In a desktop or tablet version you can make that list the left-hand column of a master-detail type layout: Both the currency selection and the rest of the page remain visible, and you may even alter the currency choice. This should leave your user in no doubt about the criticality of that selection each time, while making the choices easily navigable - and forgiving of errors.

Long Currency Lists

If your range of choices is longer, things get interesting. Many standardised choices like country, language, and currency selection already exist as canned, self-contained pieces of code (perhaps even as OS assets) which developers will be understandably keen to re-use. While cutting down dev cost, always a thing, that approach will require pushing a few UX extras - and an assertive stance by you, the designer - to maintain usability.

Think about allowing the user to declare favourites or most frequently used among a generic list of currencies. At the least, those should pop to the top of the (otherwise presumably alphabetical) list. Better would be to allow users to build a proprietary, down-selected, quick-pick sub-list which can then be presented by the methods I describe above. This could be done in the form of an introductory tour of the app, or as part of a user profile setup process. Better still would be a function where the app learns user behaviour and preferences and creates a quick-link list behind the scenes. The aim of all of the above is the same: To reduce decision load when needing to select among currencies on a repetitive basis.

Lastly, you may want to consider a convenience for those of your users who really only ever conduct transactions in one currency: To actually memorise one single currency and set that as a default choice. That cohort of people, if it exists, will get immensely annoyed by having to traverse a selection process that is utterly nonsensical and redundant to their needs.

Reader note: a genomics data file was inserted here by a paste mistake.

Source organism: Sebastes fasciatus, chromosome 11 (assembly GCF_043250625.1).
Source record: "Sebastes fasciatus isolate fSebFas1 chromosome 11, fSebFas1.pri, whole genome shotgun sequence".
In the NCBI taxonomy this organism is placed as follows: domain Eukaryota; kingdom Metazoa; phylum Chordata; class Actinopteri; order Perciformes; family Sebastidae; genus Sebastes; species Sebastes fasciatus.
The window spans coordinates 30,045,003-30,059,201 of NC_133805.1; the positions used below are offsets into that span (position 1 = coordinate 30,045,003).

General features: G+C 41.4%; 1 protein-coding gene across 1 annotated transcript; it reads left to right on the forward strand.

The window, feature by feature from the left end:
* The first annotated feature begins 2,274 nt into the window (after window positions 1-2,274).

As a last error-prevention measure you could locate a short confirmation phrase next to the call-to-action (if you have one) with which you complete the transaction. So - in proximity to 'Commit transaction // Confirmar transacción' you present them a reminder 'Currency selected: [US dollars] // Moneda seleccionada: [Dólares EEUU]'.

Best of success! // ¡Buen exito!

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  • Thank you very much, love everything you wrote! – Kely Martinez Aug 16 '19 at 19:40

It depends on the use case.

If is there a default option for the situation then that should always be your switch's default state. In your case the most used currency (in your country / application) could be selected, so most users won't need to switch. Less effort for the majority, instead of everyone having to switch.

Unless there's a reason to draw attention specifically to that switch, some life-or-death option where there's a lot of responsibility involved in that choice. Or something that could cost the user a large amount of money if choosing the wrong option.

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  • Strongly agree, the reason why you do not want an option marked by default is that those who use the application make daily transactions very quickly and there have been many cases that having an option marked by default have not been noticed and have finished the operation realizing after the small detail that they omitted. And well, at the margins of that, it is something that the client is demanding :'( – Kely Martinez Aug 15 '19 at 14:57
  • @KelyMartinez in this case it should be empty to force the user to consciously choose one of the currencies. I'll edit my answer to reflect that. – Luciano Aug 15 '19 at 15:19
  • This reminds me of my own question I asked some years ago ux.stackexchange.com/questions/101684/… though I feel this one is more focused on the switch component. While it is rather common for a select list to be empty, it is not so common for a switch not to have a state. A real world switch does not have an "unknown" state either (assuming it does not have a middle option - which the digital switch also doesn't have). – User42 Aug 16 '19 at 11:16